HDB resale prices have hit a fresh record in the first quarter of this year rising by 2.8 per cent compared with the previous quarter. But the latest figures show signs of a market that’s finally stabilising after months of runaway prices.
Some analysts expect demand to continue to rise in the next few months but said cash premiums are unlikely to go much higher than the current median of S$25,000.
The official figures confirm estimates released earlier this month.
Resale transactions have dipped by about five per cent while median cash premiums, or COVs, have risen at a much slower pace than in previous quarters.
They went up S$1,000 in the last three months compared to the jump of S$12,000 between the third and fourth quarters last year.
They now stand at S$25,000, with flats in Bishan fetching the highest COVs, of about S$32,000.
Strong demand for newer estates has also translated into high premiums.
Towns like Punggol and Sengkang are seeing premiums of about S$30,000.
Eugene Lim, associate director, ERA Asia Pacific, said: “If you compare Punggol, Sengkang prices vis-a-vis mature HDB estates, they are still cheaper. Even though with high COVs of around S$30,000, you find that S$30,000 actually is the average COV nowadays for most flats. So, if you’re paying thereabouts, why not get something newer versus something older?”
Analysts said measures to cool the market have worked including the launch of more HDB projects.
Other measures include restricting the cash portion of the second concessionary home loan, channeling the loan through the buyer’s CPF account.
Moving forward, ERA’a Eugene Lim said the government may consider further measures to ease demand.
And while some observers say possible interest rate increases later this year will hit buyers’ pockets, others disagree.
Jeffrey Hong, executive director, HSR International Realtors, said: “In general they don’t look at, ‘At the end of 30 years of loan, how much do I actually pay for my flat?’ The first-time buyers are more concerned about how much they pay on a monthly basis. So if the increase in the interest is not much, the increment of the monthly payment is probably S$20 to S$50 a month more.”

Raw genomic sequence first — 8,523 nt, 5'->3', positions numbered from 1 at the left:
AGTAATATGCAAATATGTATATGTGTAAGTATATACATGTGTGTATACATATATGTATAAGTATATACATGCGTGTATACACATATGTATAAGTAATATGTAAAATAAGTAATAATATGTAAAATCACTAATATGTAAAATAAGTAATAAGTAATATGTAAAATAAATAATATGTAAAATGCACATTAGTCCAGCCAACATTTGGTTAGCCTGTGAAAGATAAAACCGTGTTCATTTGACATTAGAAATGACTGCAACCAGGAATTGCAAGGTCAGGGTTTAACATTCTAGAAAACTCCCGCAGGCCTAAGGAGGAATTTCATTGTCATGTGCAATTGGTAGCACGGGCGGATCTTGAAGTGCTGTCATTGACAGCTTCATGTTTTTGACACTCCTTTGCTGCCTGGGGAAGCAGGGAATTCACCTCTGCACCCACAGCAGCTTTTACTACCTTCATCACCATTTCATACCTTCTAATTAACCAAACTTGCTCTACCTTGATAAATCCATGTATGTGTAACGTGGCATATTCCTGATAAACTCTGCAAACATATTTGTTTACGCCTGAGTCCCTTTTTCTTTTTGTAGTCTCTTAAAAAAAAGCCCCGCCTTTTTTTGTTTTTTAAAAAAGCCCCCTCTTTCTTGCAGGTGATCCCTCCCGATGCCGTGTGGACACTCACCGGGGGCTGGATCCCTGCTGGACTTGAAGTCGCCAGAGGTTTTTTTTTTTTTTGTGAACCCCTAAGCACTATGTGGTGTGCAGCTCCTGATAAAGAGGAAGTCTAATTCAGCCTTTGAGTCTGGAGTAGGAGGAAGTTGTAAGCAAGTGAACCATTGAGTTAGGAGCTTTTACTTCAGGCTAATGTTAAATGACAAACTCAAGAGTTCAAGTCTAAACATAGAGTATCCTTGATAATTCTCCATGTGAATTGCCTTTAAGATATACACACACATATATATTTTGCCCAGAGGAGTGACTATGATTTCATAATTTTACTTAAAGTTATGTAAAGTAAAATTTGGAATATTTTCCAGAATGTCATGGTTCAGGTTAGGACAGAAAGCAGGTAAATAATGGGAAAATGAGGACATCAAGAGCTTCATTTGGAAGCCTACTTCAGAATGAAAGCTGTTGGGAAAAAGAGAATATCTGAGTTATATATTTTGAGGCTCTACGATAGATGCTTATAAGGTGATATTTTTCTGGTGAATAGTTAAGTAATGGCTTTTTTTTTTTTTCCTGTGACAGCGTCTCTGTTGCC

In the rental market, demand between January and March increased sharply, with transactions up 69 per cent over the previous quarter.
The HDB said subletting transactions went up from 3,902 in the last three months of 2009, to 6,606 cases.
Analysts said this is partly driven by foreigners returning to Singapore to work as the economy improves.
However, rents remain relatively stable, with median prices for four- and five-room flats hovering just under S$2,000 a month.
Analysts said this is partly driven by foreigners returning to Singapore to work as the economy improves while the HDB said the spike is also due to an increase in renewals of rental flats.
In the last three months, 2,323 flatowners applied to continue renting their flats, 19 per cent more than the previous quarter.
The HDB added that more homeowners are also aware that they have to apply to the HDB for approval which could add to the increase.
However, rents remain relatively stable with median prices for four- and five-room flats hovering just under S$2,000 a month.
ERA’s Eugene Lim said strong demand will not likely translate into escalating rents because the supply of flats that can be subletted is high.
Under HDB rules, flats can be sublet after a minimum of three years.
But analysts said there is no similar jump in demand in the private rental market, suggesting that rental budgets remain low.
In the private residential market, prices were up 5.6 per cent, marginally higher than the 5.1 percent hike initially estimated.
Source: Channel News Asia, 23 Apr 2010